Companies spend a lot of money for marketing. That doesn’t mean they always get it right.
A case in point is Scotiabank / Bank of Nova Scotia.
The Bank of Nova Scotia is the third largest bank in Canada. It employs over 89,000 people and has asset base in excess of $896 billion. As the name suggests it started out in the Province of Nova Scotia. While the executive offices are in Toronto, it maintains their original art deco headquarters building in downtown Halifax, directly across the street from the provincial Legislature.
Halifax is the capital of the Province of Nova Scotia. You would expect a company like The Bank of Nova Scotia to know that. Apparently not. The bank has run this ad:
There is no “province of Halifax”.
You would expect that someone at the bank, in their marketing department, in their provincial management teams and the newspaper would read their own announcements and notice such an error. Instead, they repeat it.
People who are talented with technology don’t always appreciate what is important to a customer. So I launched a service to help hotels, convention centres, off-site venues, destination management companies and suppliers hone their messaging for the meetings, incentive and business events sector.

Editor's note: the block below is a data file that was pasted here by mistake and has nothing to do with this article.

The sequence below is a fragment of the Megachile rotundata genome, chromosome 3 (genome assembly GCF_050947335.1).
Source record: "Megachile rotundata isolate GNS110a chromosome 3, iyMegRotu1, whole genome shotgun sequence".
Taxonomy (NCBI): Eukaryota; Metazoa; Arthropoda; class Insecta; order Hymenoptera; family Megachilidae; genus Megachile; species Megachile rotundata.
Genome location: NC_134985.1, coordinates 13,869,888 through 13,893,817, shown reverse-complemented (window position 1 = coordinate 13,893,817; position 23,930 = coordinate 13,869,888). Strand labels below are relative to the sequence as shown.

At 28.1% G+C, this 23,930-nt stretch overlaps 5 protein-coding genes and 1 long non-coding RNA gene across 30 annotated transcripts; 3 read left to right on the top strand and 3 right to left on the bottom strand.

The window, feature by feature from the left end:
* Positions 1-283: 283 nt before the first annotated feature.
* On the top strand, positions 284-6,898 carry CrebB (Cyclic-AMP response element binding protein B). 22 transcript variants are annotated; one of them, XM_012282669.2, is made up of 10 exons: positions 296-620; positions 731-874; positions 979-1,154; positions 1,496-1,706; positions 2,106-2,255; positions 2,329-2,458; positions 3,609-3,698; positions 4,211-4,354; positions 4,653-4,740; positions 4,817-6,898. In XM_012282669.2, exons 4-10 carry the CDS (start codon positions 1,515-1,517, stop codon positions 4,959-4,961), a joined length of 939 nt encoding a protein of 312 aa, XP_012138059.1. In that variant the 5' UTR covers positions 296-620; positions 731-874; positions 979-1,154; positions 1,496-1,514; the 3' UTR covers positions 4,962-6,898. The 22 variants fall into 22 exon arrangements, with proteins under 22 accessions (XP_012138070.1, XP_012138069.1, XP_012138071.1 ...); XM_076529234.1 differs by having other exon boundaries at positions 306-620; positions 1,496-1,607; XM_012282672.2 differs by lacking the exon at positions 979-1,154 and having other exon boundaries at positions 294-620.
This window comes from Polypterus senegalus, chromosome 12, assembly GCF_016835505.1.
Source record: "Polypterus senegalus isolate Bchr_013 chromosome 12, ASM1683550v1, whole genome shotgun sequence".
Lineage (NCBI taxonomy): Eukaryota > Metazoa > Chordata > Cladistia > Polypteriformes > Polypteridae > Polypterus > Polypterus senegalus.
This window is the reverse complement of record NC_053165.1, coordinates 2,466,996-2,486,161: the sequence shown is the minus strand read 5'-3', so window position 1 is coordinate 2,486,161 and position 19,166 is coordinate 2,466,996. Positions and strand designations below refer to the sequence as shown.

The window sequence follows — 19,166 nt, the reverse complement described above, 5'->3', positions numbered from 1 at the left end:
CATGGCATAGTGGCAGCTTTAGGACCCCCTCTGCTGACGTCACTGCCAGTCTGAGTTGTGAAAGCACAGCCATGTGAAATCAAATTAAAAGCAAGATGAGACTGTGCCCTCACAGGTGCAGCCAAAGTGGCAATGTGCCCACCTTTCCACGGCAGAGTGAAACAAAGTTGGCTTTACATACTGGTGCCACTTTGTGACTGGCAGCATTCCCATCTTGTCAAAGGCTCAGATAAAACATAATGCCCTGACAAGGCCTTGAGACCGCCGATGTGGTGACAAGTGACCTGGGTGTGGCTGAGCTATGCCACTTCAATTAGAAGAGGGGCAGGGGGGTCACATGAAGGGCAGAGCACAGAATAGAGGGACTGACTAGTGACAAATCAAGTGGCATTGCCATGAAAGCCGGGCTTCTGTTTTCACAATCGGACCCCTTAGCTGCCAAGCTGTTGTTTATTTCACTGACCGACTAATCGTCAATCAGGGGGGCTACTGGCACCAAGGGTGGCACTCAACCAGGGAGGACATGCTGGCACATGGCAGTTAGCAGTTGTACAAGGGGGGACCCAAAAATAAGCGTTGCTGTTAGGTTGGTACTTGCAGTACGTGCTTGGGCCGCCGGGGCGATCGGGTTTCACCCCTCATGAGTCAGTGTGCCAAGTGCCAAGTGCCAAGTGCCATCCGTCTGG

Much of the property and venue messaging has become mind-numbingly generic because one tech team copies what another team has put on the sites they built. As a consequence of this repetition messages gets weaker and weaker and less relevant to planners, who then hire third parties to send out automated RFPs as a way to save time in trying to wade through a pile of weak, inconsistent or irrelevant information.
If a company like Scotiabank fails to catch their mistake and repeats it over a prolonged period, what is happening with your messaging? Does your marketing serve your potential customer or add to their frustration?
My message audits work to clarify the main selling points, clear up confusion, fill in information holes and bolster your message to your market.